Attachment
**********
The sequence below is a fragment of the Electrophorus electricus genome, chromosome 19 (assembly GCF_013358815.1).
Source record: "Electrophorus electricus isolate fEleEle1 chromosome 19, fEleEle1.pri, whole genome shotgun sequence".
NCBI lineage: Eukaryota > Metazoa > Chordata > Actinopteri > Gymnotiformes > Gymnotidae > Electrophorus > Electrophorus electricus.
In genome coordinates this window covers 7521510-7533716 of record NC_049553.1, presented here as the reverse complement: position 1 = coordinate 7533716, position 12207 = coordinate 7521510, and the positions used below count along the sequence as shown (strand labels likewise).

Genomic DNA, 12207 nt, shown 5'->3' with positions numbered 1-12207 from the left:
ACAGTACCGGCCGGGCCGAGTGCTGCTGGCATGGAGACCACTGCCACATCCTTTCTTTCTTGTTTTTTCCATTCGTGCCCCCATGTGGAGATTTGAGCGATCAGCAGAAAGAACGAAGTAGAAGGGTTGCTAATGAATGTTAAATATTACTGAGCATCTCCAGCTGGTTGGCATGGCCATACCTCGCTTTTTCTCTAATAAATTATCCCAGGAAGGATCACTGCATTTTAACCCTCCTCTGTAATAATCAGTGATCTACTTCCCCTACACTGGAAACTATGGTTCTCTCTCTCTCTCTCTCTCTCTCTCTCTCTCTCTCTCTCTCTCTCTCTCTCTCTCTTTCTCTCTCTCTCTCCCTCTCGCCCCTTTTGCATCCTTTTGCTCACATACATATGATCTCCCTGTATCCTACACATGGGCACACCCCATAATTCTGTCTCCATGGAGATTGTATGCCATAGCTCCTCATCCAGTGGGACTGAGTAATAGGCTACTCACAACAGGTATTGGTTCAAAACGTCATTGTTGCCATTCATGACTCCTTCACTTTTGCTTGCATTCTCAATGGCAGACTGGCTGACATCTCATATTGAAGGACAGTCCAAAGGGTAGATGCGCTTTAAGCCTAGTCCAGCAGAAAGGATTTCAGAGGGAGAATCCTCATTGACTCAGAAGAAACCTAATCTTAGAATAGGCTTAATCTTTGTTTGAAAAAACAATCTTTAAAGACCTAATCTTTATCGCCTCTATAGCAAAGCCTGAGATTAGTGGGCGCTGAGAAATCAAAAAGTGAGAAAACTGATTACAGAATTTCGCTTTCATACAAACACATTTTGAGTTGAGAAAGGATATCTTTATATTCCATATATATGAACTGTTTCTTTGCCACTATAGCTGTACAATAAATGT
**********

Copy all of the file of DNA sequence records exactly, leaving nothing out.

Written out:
The sequence below is a fragment of the Electrophorus electricus genome, chromosome 19 (assembly GCF_013358815.1).
Source record: "Electrophorus electricus isolate fEleEle1 chromosome 19, fEleEle1.pri, whole genome shotgun sequence".
NCBI lineage: Eukaryota > Metazoa > Chordata > Actinopteri > Gymnotiformes > Gymnotidae > Electrophorus > Electrophorus electricus.
In genome coordinates this window covers 7521510-7533716 of record NC_049553.1, presented here as the reverse complement: position 1 = coordinate 7533716, position 12207 = coordinate 7521510, and the positions used below count along the sequence as shown (strand labels likewise).

Genomic DNA, 12207 nt, shown 5'->3' with positions numbered 1-12207 from the left:
ACAGTACCGGCCGGGCCGAGTGCTGCTGGCATGGAGACCACTGCCACATCCTTTCTTTCTTGTTTTTTCCATTCGTGCCCCCATGTGGAGATTTGAGCGATCAGCAGAAAGAACGAAGTAGAAGGGTTGCTAATGAATGTTAAATATTACTGAGCATCTCCAGCTGGTTGGCATGGCCATACCTCGCTTTTTCTCTAATAAATTATCCCAGGAAGGATCACTGCATTTTAACCCTCCTCTGTAATAATCAGTGATCTACTTCCCCTACACTGGAAACTATGGTTCTCTCTCTCTCTCTCTCTCTCTCTCTCTCTCTCTCTCTCTCTCTCTCTCTCTCTCTTTCTCTCTCTCTCTCCCTCTCGCCCCTTTTGCATCCTTTTGCTCACATACATATGATCTCCCTGTATCCTACACATGGGCACACCCCATAATTCTGTCTCCATGGAGATTGTATGCCATAGCTCCTCATCCAGTGGGACTGAGTAATAGGCTACTCACAACAGGTATTGGTTCAAAACGTCATTGTTGCCATTCATGACTCCTTCACTTTTGCTTGCATTCTCAATGGCAGACTGGCTGACATCTCATATTGAAGGACAGTCCAAAGGGTAGATGCGCTTTAAGCCTAGTCCAGCAGAAAGGATTTCAGAGGGAGAATCCTCATTGACTCAGAAGAAACCTAATCTTAGAATAGGCTTAATCTTTGTTTGAAAAAACAATCTTTAAAGACCTAATCTTTATCGCCTCTATAGCAAAGCCTGAGATTAGTGGGCGCTGAGAAATCAAAAAGTGAGAAAACTGATTACAGAATTTCGCTTTCATACAAACACATTTTGAGTTGAGAAAGGATATCTTTATATTCCATATATATGAACTGTTTCTTTGCCACTATAGCTGTACAATAAATGT